[ Inflation in China Hits a 28-Month High – NTD ]
China's National Bureau of Statistics (NBS) announced that the October Consumer Price Index (CPI) was 4.4 percent, the highest for the past 25 months. NBS announced on Nov. 19 a 30 percent increase in the prices of 80 percent of foods, while in early November the average wholesale price of 18 major vegetables in 36 cities was 3.9 yuan (US $ 0.6) per kg (2.2 pounds), up 11.3 percent from early 2010, and 62.4 percent more than during the same period in 2009.
A survey conducted in late October by the financial website JRJ.com revealed that 85 percent of Internet users think "prices are escalating, but wages remain unchanged, and we cannot afford it!"
With prices for garlic, green beans, ginger, apple, sugar, edible oil, and cotton surging, Chinese people have turned to careful budgeting instead of mere complaints. They look everywhere for cheap goods—in supermarkets, grocery stores, and farmer’s markets. For many, a common topic of conversation is where to find the bargains.
Inflation has been a major social problem in China. According to NBS, the October 4.4 percent CPI rise is 22 percent higher than September. Food prices in October rose 10.1 percent over the year, compared to only 8 percent over the year in September.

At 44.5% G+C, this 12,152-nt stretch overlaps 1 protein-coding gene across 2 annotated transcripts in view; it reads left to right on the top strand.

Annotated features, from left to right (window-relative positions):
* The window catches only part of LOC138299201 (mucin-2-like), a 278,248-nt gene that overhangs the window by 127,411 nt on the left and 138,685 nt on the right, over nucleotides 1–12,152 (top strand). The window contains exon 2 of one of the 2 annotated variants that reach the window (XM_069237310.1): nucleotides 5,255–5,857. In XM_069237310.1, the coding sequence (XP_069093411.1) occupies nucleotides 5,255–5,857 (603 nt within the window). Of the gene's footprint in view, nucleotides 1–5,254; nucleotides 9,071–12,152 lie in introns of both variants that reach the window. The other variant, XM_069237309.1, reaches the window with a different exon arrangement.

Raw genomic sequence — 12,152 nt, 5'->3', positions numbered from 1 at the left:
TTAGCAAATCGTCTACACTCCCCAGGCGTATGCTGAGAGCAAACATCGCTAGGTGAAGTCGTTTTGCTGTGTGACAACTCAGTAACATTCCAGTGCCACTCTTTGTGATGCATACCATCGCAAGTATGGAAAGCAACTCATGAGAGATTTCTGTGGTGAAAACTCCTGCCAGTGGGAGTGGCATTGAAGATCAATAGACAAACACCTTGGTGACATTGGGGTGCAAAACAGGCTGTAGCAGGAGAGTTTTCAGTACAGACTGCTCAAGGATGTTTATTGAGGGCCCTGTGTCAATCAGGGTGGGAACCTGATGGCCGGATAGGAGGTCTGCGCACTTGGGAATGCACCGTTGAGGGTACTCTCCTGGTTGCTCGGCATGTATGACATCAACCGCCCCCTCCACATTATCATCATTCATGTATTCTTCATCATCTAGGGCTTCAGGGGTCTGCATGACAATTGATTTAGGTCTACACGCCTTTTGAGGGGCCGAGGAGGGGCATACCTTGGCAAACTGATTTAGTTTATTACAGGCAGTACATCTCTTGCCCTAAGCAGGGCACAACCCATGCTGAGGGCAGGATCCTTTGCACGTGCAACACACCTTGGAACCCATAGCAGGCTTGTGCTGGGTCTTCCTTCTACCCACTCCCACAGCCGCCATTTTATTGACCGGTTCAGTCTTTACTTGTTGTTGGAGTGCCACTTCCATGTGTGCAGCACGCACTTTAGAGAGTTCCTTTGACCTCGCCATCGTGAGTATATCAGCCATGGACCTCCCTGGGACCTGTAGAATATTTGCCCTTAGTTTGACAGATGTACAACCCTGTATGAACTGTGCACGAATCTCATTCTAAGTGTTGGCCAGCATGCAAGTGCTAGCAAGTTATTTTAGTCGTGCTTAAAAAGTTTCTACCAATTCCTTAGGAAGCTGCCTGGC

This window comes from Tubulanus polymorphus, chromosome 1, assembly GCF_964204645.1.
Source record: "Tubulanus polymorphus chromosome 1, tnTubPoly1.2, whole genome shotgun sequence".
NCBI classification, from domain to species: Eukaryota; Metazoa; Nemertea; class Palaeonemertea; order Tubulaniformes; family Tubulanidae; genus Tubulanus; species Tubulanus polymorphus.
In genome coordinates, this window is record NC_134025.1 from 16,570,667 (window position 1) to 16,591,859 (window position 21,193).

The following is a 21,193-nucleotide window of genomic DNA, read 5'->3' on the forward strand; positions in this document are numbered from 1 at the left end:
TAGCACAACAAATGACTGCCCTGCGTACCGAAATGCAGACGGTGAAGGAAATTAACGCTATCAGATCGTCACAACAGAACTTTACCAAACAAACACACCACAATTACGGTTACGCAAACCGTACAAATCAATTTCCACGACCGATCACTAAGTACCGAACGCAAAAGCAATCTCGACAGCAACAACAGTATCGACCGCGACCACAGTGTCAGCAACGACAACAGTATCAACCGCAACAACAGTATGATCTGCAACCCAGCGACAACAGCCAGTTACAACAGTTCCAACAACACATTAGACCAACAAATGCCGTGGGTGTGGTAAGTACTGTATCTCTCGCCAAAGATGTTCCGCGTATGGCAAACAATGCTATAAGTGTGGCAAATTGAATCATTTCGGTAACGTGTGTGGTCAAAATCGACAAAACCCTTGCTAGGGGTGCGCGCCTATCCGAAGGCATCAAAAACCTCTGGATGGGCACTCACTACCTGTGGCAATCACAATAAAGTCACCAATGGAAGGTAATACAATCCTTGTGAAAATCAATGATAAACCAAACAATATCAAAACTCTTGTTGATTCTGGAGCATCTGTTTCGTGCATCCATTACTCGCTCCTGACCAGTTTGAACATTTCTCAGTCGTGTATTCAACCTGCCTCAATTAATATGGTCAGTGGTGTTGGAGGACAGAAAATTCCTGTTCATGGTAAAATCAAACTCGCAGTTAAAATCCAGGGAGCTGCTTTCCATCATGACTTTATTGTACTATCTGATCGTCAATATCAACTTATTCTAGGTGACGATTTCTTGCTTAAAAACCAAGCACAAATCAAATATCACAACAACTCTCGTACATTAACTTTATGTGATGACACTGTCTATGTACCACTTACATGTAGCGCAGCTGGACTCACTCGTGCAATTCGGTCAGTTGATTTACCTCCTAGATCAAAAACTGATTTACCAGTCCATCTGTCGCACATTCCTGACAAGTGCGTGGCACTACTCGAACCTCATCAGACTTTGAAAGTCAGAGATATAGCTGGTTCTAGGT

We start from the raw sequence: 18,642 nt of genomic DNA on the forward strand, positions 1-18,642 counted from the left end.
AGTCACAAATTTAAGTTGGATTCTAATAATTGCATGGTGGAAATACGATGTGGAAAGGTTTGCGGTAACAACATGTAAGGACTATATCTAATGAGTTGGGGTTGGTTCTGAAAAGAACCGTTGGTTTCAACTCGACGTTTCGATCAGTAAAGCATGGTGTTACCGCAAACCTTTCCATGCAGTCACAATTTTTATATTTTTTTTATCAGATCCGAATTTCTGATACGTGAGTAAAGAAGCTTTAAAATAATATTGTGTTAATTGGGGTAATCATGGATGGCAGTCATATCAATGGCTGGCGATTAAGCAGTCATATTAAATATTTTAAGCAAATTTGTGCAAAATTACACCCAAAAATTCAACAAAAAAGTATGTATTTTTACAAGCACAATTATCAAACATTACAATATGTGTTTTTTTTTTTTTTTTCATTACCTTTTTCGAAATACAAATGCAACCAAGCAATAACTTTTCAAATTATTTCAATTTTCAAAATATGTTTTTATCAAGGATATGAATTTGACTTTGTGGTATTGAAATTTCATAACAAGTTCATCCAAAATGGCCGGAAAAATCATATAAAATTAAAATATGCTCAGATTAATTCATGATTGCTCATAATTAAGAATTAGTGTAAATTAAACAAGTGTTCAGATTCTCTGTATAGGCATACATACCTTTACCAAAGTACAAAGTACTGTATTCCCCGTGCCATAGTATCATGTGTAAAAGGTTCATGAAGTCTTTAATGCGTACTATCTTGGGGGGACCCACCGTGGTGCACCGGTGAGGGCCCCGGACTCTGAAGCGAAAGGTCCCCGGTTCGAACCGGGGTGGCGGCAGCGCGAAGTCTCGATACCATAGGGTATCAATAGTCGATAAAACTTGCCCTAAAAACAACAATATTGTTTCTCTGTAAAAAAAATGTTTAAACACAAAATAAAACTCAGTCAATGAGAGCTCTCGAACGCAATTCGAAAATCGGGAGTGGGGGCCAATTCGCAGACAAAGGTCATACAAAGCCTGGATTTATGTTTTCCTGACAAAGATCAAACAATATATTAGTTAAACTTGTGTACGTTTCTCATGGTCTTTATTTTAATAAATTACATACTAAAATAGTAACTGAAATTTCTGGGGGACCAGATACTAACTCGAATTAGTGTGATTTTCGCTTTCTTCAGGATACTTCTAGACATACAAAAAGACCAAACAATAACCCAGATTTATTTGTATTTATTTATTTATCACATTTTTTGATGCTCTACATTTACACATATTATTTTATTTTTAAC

To fight inflation, on Nov. 19 the Chinese regime introduced 16 measures to stabilize prices; they will also send groups of inspectors to supervise price stability. This is the latest action after the introduction of the "Four Measures" on Nov. 17, showing that the price surge is threatens both the poor and well-off.
According to Li Daokui from the Monetary Policy Committee of the People’s Bank of China, China's largest concern at present is the fast price increase and adequate or excessive liquidity.
The decided on Nov. 16 to raise the financial institutions RMB deposit reserve ratio by 0.5 percent, only to announce on Nov. 29 another 0.5 percent increase. This is the fifth time this year the mainland central bank raised the deposit reserve ratio.
It is generally believed that the weak dollar, the slow economic recovery in Europe and America, and the appreciation of the RMB attracts hot money into China, adding to inflation woes. Although the People's Bank has repeatedly raised its standard rate of deposit, the CPI is expected to be higher than 4.4 percent in November. The 0.2 percent housing price increase in November accelerated the pressure housing market bubbles. China’s bank interest rates will be further adjusted.
The rising food prices have also led to the popularity of a new phrase of greeting among mainlanders: “What’s cheap today?”